The Austin Chocolate Artisans Making Ethical, Delicious Treats
Cure your confectionary cravings with sustainable sweets from creative locals
The consumption of chocolate can be traced to the Olmec people of southern Mexico when they began eating the fruit off cacao trees more than 3,000 years ago.
Soon after, the Mayans and Aztecs also began revering and using cacao. Cacao arrived in Spain in the 1500s and quickly became a sought-after indulgence enjoyed by royalty. The chocolate craze quickly spread overseas throughout Europe, resulting in a global chocolate phenomenon. Meanwhile, Europeans created their own versions of chocolate drinks, typically reserved for the upper class. Later in the 19th century, companies like Nestle and Lindt started bringing varieties of chocolate bars to the mass market.
Nowadays, most chocolate is highly processed and mass-produced, and much of it still comes at a cost with cocoa farmers relying on unethically sourced labor to make ends meet. Fortunately, if you do want to enjoy chocolate, there are many local Austin brands that are doing right by the environment and communities who make chocolate production possible.
3rd Eye Cacao
3rd Eye Cacao was started by Neil Dumra and Ash Sumida. Both have backgrounds in integrative and metaphysical healing arts, as well as business and product development. Their mutual passions for cacao and community, however, is what led them to opening 3rd Eye Meditation Lounge & Elixir Bar. Their physical location off South Lamar is a meditation lounge and elixir bar that offers house-made treats that incorporate their cacao and ceremonial cacao drinks.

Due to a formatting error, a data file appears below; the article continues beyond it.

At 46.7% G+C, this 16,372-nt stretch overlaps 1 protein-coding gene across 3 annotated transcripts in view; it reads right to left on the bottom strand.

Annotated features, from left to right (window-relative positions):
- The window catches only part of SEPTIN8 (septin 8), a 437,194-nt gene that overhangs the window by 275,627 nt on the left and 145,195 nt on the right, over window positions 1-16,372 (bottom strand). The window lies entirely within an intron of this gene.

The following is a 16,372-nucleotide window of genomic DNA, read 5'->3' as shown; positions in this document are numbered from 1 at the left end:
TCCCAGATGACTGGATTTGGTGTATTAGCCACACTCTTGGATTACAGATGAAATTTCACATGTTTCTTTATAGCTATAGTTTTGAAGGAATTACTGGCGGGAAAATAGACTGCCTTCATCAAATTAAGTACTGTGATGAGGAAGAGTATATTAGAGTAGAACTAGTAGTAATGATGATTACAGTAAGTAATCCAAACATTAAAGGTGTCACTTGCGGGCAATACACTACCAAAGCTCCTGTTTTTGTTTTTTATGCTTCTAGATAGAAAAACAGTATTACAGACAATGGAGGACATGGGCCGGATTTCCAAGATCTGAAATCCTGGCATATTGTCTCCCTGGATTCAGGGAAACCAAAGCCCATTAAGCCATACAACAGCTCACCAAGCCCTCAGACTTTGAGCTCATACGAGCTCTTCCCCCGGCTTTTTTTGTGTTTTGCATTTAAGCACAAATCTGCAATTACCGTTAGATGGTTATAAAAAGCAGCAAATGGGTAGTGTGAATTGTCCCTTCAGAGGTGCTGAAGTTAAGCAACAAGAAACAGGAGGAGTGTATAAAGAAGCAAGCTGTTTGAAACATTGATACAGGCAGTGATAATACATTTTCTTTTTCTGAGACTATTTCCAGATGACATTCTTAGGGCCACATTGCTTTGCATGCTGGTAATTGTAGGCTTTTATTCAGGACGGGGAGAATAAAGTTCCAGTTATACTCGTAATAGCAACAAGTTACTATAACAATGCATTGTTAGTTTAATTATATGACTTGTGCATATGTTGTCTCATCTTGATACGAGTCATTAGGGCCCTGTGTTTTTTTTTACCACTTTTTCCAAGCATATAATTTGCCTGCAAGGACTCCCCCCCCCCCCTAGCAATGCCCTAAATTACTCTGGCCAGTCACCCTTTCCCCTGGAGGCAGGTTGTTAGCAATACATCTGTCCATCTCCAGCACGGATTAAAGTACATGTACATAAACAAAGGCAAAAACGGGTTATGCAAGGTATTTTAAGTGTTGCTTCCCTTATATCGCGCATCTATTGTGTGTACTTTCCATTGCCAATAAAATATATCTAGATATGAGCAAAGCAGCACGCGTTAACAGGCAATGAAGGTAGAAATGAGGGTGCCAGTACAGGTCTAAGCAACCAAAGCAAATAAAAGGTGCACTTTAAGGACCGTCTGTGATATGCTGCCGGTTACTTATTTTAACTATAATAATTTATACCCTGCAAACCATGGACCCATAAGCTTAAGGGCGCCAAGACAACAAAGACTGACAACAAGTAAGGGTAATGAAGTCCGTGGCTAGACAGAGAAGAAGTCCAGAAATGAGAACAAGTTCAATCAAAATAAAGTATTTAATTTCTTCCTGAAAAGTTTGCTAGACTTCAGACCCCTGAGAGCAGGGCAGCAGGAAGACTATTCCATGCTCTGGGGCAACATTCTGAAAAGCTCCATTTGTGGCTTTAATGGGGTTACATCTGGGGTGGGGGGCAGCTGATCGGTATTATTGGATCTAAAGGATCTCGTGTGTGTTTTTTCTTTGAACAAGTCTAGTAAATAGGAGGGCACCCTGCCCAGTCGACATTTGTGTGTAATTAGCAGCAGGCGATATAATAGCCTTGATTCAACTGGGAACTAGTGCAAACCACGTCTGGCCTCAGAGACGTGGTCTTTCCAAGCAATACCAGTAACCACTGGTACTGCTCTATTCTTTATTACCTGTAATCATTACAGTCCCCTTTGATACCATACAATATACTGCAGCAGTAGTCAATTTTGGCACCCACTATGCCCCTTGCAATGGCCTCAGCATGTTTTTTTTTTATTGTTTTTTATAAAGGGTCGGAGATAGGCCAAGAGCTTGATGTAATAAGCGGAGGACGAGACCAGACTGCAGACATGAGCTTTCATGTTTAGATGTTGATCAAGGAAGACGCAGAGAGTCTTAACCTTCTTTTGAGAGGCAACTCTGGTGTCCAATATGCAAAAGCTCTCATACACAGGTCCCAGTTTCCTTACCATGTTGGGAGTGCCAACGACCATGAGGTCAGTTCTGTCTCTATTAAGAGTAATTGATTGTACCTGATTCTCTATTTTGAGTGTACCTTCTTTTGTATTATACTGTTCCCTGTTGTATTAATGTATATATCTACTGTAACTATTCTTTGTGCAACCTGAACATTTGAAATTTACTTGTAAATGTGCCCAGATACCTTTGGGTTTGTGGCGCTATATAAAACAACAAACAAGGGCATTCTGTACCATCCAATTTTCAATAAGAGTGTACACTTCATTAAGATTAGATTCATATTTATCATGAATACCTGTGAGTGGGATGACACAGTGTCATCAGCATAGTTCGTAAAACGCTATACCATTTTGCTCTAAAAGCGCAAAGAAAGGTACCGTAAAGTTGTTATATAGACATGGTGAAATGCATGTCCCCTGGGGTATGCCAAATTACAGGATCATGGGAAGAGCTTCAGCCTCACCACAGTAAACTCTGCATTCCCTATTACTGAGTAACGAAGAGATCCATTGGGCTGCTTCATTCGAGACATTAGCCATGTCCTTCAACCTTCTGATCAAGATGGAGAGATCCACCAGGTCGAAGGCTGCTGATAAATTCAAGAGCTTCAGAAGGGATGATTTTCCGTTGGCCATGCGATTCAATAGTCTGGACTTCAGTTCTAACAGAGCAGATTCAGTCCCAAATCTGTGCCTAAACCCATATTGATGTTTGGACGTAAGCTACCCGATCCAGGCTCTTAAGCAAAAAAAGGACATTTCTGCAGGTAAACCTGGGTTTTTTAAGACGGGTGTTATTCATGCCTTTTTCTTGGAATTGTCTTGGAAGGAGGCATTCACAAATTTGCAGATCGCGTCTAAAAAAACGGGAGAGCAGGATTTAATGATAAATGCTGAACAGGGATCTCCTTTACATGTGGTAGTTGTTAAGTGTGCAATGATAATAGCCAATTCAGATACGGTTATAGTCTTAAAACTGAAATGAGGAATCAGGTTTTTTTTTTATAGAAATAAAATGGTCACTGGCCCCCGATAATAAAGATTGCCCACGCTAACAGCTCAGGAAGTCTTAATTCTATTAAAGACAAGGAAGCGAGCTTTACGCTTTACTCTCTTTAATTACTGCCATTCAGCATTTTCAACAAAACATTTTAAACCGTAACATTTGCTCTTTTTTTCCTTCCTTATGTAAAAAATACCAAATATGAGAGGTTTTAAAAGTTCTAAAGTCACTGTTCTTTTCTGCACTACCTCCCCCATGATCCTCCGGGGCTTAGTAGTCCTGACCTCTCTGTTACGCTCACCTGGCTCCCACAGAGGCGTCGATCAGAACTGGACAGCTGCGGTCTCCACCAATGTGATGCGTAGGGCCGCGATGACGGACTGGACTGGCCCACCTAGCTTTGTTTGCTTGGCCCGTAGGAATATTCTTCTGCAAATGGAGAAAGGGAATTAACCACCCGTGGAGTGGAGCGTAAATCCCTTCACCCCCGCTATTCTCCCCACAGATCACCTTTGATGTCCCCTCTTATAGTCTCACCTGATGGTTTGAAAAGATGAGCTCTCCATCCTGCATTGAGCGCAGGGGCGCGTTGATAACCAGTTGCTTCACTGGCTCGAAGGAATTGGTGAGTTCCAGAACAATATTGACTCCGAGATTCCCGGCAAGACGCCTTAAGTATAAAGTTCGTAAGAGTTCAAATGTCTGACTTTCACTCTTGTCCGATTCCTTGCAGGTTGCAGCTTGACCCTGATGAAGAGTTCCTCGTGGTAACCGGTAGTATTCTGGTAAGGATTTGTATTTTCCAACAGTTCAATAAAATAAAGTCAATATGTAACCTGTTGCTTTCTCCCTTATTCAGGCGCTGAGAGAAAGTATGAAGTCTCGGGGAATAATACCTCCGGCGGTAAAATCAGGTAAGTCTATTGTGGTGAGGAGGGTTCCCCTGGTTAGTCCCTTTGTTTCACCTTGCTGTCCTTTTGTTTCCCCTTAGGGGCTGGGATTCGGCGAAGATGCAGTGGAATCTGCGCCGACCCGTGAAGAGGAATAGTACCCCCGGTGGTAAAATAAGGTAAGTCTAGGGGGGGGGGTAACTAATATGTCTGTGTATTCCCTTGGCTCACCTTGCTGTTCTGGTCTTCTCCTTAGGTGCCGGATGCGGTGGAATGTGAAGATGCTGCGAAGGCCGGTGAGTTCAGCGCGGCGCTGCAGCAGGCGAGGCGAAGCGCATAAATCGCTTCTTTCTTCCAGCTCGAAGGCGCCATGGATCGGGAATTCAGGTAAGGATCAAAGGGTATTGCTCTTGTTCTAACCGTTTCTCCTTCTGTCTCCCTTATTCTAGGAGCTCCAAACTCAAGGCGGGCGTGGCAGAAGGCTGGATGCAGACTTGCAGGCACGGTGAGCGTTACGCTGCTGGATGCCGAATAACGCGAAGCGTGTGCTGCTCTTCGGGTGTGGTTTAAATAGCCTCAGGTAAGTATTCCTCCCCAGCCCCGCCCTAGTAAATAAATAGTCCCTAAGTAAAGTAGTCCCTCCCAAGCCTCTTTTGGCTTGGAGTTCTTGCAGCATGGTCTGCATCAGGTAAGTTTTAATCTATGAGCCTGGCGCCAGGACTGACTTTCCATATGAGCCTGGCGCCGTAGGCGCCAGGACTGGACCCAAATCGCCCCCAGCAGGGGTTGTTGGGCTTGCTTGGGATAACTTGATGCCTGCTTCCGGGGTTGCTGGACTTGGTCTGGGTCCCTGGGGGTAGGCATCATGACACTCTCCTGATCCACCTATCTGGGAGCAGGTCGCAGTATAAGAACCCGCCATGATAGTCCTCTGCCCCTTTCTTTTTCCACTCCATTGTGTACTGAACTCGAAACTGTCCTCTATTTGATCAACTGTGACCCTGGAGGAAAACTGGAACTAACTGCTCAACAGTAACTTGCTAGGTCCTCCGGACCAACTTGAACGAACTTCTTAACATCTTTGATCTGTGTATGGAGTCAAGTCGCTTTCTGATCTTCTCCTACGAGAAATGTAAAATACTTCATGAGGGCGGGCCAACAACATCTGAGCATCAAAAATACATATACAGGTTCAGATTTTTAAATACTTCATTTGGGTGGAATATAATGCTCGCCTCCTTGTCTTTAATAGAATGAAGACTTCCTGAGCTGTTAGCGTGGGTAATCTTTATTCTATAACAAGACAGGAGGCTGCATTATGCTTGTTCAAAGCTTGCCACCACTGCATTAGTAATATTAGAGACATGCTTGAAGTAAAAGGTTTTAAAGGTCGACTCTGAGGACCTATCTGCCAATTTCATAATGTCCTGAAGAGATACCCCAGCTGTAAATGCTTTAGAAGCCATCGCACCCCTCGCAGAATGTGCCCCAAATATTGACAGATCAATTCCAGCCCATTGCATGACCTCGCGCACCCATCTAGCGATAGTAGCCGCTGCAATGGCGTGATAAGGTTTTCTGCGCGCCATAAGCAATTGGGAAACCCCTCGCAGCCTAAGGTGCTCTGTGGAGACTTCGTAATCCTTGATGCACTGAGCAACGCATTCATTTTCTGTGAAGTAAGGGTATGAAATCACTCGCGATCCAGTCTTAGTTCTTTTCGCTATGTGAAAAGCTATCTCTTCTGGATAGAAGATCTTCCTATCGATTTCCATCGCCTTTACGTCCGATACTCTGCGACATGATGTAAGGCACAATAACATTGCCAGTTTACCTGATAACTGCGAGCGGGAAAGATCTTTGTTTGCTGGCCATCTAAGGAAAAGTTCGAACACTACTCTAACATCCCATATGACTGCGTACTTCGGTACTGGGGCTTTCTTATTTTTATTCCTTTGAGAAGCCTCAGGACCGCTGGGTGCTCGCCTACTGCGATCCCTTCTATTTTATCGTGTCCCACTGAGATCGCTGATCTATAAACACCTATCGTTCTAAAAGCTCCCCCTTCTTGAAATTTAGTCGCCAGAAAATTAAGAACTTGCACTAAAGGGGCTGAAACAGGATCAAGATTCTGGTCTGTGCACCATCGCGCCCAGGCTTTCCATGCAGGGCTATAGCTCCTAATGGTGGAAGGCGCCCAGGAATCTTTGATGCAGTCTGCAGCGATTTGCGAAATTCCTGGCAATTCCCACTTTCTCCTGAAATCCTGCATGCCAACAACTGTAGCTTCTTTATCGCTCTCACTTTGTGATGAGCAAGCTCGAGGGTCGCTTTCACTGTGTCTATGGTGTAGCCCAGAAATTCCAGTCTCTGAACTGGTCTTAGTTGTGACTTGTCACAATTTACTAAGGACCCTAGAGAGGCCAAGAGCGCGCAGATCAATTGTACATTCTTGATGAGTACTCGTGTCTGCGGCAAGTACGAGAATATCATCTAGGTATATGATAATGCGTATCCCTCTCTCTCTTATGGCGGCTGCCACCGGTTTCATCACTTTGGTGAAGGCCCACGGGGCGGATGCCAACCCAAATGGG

The cacao is sourced exclusively from biodynamic and permaculture farms, and then cold crumbled into a powder without removing the fat. They are able to retain all of the properties of cacao through the use of a homogenizer, invented by Neil himself. It uses sound and vibration to make the cacao liposomal, which means it’s much easier for the body to absorb all of its nutrients and benefits.
“I hope to show that you can find yourself, your heart, and your community with the power of cacao and connection,” says Neil.
You can also find 3rd Eye’s cacao on their website and other like-minded Austin hubs including Kuya, Lizard Yoga and Flow Yoga on
Joaihú is named after a word meaning “to love and be loved,” taken from an extinct language spoken by the Tupi aboriginal people of Brazil. Austin-based CEO and co-founder Kate Robberson fell in love with the Bahia coastal forests of Brazil while traveling in her 20s and then, by fate, was reconnected to this region with her current leadership position at Joaihú.
“I never thought, ‘Oh, I’m gonna grow up and run a chocolate company,’” she says. “But it was really more of everything falling under the umbrella of how I’ve decided to live my life, which is living in harmony with the earth and putting the quality of life and nourishment of both people and our planet first.”
The cacao fruit they use is not grown on a traditional farm but rather on a rainforest preserve amid dense biodiversity. By buying Joaihú chocolate, available at Central Market and on their website, not only are you getting to experience the magic of this beautiful region in Brazil, you are also supporting its restoration as well as the surrounding communities.
Harshit Gupta and Elliott Curelop began making chocolate in their Austin kitchen after returning from a trip to India, inspired by all of the wonderful Indian desserts, so full of flavor powered by flowers and spices.